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Volume 24 No. 156


          Six months into his term as Orca Bay Sports &
     Entertainment's President & CEO, Stephen Bellringer
     "commands a corporation immersed in a sea of red ink caused
     by rising salaries ... and an unsteady Canadian dollar,"
     according to Grant Kerr of the Toronto GLOBE & MAIL.  Kerr
     reports that Northwest Sports Enterprises, the Orca Bay
     subsidiary which owns the Canucks, reported a loss of C$15M
     through the first half of the NHL season after reporting a
     loss of C$21.2M last year.  This season, the Canucks may
     report losses up to C$30M, and the Grizzlies up to C$9M. 
     Bellringer, on Vancouver's "mid-market" status: "We get no
     market-size relief from the NHL, zero, under the current
     policies.  We are obviously concerned about the losses, but
     there's no magic-wand solution."  Bellringer, who said Orca
     Bay is "committed" to retaining its top players, including
     Pavel Bure and Shareef Abdur-Rahim: "It's a North American
     business, competing for North American talent.  You can't go
     to the players ... and offer Canadian dollars."  Bellringer
     added that Orca Bay Owner John McCaw's commitment to the two
     teams "has not wavered," while "admitting there may be room
     for additional partners" (Toronto GLOBE & MAIL, 3/10).

          MLB: ESPN's Peter Gammons reported that Marlins
     President Don Smiley thinks a deal to buy the team "will be
     done by sometime in May or June."  Gammons adds that the
     Marlins are "still looking at possibly ending up with close
     to" 13,000 or 14,000 season tickets, "which isn't that great
     a decline from the" 16,500 the team had in '97 ("Baseball
     Tonight," 3/9)....The D'Backs are considering a proposal to
     transport fans to games in shuttle buses.  D'Backs Managing
     General Partner Jerry Colangelo: "I think the potential is
     there for a crisis."  The cost of the shuttle service could
     come from the city's share of new sales-tax dollars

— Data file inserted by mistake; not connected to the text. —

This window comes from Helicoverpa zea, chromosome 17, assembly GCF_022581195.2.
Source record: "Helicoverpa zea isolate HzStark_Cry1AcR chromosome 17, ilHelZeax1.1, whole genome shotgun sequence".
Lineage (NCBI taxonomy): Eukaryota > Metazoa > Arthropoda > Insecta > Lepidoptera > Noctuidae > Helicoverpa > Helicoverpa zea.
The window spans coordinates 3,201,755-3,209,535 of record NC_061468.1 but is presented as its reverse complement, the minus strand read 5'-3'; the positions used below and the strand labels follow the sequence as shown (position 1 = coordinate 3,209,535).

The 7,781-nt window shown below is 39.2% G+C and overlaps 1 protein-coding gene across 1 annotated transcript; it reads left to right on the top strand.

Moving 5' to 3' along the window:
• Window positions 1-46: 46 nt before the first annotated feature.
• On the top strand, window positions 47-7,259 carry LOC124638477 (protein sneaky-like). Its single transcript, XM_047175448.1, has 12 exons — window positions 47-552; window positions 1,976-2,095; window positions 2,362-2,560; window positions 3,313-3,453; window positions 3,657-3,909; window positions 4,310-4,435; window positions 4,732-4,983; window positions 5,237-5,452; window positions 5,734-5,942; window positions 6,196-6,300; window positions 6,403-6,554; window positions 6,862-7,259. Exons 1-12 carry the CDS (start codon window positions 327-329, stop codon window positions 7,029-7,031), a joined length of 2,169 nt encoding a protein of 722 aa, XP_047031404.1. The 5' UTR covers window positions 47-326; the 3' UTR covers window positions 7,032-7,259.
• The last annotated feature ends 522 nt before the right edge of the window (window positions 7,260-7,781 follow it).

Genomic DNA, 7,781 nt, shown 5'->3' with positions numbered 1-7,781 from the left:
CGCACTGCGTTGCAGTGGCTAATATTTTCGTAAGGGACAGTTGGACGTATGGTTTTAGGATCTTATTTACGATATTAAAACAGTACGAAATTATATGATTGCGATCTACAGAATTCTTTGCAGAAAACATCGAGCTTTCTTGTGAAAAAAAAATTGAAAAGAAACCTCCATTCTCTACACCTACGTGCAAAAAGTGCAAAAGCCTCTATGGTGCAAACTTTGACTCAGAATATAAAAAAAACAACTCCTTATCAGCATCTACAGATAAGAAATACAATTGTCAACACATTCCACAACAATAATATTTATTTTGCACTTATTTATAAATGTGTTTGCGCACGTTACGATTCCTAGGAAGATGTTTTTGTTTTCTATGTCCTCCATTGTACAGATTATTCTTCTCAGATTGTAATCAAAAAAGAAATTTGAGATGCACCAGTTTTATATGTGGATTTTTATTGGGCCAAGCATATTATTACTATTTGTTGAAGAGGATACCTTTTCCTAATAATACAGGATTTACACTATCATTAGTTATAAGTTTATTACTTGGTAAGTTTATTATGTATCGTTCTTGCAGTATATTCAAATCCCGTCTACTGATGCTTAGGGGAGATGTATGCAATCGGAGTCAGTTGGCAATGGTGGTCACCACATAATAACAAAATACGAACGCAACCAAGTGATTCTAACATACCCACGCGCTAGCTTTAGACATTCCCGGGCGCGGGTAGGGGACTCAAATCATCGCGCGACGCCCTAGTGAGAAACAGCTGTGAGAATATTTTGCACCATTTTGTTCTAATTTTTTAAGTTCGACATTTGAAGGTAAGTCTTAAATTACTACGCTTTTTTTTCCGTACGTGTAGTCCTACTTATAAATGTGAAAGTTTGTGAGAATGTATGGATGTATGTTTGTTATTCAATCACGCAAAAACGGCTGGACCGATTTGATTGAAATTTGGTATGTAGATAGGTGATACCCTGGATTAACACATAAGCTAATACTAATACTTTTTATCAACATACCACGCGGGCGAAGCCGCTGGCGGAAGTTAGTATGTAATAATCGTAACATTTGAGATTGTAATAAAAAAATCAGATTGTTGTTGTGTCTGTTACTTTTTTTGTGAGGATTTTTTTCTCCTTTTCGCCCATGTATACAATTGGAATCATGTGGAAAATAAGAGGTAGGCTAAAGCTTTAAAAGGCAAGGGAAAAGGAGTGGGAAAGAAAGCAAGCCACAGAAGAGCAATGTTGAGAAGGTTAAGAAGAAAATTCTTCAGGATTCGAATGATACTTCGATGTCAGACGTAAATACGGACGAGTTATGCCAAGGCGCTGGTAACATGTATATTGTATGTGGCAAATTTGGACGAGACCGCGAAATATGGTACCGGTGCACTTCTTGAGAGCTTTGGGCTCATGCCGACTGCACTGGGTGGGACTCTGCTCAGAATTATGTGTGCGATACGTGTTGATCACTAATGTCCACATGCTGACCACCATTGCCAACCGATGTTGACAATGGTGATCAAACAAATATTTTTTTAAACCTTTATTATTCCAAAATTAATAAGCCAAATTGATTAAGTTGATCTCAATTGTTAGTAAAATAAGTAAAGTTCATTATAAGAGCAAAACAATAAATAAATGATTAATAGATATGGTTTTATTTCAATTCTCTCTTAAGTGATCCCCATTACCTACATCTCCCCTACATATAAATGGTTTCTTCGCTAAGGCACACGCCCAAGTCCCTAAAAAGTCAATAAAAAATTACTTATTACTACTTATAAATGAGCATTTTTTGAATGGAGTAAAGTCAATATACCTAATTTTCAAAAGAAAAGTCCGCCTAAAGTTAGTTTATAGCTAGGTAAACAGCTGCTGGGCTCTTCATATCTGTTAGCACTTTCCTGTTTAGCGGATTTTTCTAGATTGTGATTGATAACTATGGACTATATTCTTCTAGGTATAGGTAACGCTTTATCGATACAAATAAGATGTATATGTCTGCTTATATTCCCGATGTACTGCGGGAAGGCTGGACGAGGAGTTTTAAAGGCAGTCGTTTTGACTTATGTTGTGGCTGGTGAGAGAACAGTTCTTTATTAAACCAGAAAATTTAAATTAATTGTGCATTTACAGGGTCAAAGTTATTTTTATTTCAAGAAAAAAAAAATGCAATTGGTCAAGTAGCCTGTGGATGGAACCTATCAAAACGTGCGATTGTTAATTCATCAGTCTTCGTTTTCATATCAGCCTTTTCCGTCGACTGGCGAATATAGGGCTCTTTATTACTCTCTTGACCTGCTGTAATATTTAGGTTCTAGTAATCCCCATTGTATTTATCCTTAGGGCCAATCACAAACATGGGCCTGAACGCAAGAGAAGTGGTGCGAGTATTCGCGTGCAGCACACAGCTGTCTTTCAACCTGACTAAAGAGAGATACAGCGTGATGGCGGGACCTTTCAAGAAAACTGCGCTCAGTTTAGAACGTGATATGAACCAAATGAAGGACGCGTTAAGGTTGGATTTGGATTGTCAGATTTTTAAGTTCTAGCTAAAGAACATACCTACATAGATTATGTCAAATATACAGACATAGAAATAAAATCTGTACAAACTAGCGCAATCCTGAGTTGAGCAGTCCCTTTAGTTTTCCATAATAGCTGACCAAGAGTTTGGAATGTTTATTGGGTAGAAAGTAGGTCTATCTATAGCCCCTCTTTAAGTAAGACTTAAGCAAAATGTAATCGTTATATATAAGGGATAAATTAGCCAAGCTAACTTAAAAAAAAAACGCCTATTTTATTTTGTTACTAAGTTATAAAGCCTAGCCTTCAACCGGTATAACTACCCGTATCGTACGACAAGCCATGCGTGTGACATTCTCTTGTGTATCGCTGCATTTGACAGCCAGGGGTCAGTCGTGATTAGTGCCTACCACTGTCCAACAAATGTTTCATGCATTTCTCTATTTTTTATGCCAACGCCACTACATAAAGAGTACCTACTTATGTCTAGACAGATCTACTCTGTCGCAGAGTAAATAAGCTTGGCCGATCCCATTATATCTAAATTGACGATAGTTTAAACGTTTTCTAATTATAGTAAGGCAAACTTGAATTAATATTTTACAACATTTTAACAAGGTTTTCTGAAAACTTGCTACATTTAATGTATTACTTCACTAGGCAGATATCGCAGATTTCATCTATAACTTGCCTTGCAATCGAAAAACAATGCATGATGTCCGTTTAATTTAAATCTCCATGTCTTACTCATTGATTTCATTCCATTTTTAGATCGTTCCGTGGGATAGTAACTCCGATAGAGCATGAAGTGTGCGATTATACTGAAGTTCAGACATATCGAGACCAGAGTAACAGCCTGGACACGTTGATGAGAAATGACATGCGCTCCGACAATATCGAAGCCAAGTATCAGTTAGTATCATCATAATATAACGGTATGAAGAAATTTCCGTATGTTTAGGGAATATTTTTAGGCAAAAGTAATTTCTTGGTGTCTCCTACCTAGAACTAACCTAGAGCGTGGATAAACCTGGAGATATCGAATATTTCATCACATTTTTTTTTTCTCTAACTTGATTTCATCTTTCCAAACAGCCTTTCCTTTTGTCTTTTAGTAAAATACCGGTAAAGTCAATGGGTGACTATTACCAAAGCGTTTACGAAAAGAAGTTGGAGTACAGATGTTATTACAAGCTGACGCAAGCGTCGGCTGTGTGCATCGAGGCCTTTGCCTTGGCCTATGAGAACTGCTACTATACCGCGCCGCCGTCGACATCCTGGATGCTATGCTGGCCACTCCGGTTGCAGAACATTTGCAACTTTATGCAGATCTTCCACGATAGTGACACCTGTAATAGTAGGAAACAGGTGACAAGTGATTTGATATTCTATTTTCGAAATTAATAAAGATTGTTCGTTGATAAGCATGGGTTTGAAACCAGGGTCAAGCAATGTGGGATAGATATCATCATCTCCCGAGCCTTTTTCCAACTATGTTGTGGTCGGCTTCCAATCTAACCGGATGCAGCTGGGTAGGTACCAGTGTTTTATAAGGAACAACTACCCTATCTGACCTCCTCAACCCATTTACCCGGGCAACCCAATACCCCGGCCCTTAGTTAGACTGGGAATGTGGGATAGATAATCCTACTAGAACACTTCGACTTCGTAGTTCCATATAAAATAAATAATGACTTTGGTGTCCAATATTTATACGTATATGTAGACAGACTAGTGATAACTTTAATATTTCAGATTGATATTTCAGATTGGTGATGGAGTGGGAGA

generated by the baseball team (ARIZONA REPUBLIC, 3/10). 
          HOCKEY: Red Wings Owner Mike Ilitch, after matching the
     $38M offer sheet for Sergei Fedorov and the impact of
     lucrative contracts on the NHL: "[T]he difference in hockey
     is that we don't have the owners ... to sustain that kind of
     heat.  They're not getting anything out of national TV, so
     you've only got your gate, basically" (DETROIT FREE PRESS,
     3/10)....Despite his increasing interest in film production
     and the increased role of co-Owner Roger Marino, Penguins
     co-Owner Howard Baldwin said there is "no change" in his
     role with the team.  Baldwin: "I've always been devoted to
     the Pens, it's just that now I have a partner [Marino] who
     is really enjoying it, and that's a good thing."  Baldwin,
     asked if he will keep his interest in the team: "Absolutely"
     (TRIBUNE-REVIEW, 3/10)....The WPHL announced the addition of
     its 15th franchise for next season in Tupelo, MS.  The team
     joins two other new franchises in Corpus Christi, TX and
     Arkansas (FT. WORTH STAR-TELEGRAM, 3/9).
          NOTES: The Bills and Rochester, NY-based Wegmans Food
     Markets are negotiating for the supermarket chain to become
     the team's new main ticket outlet, making tickets available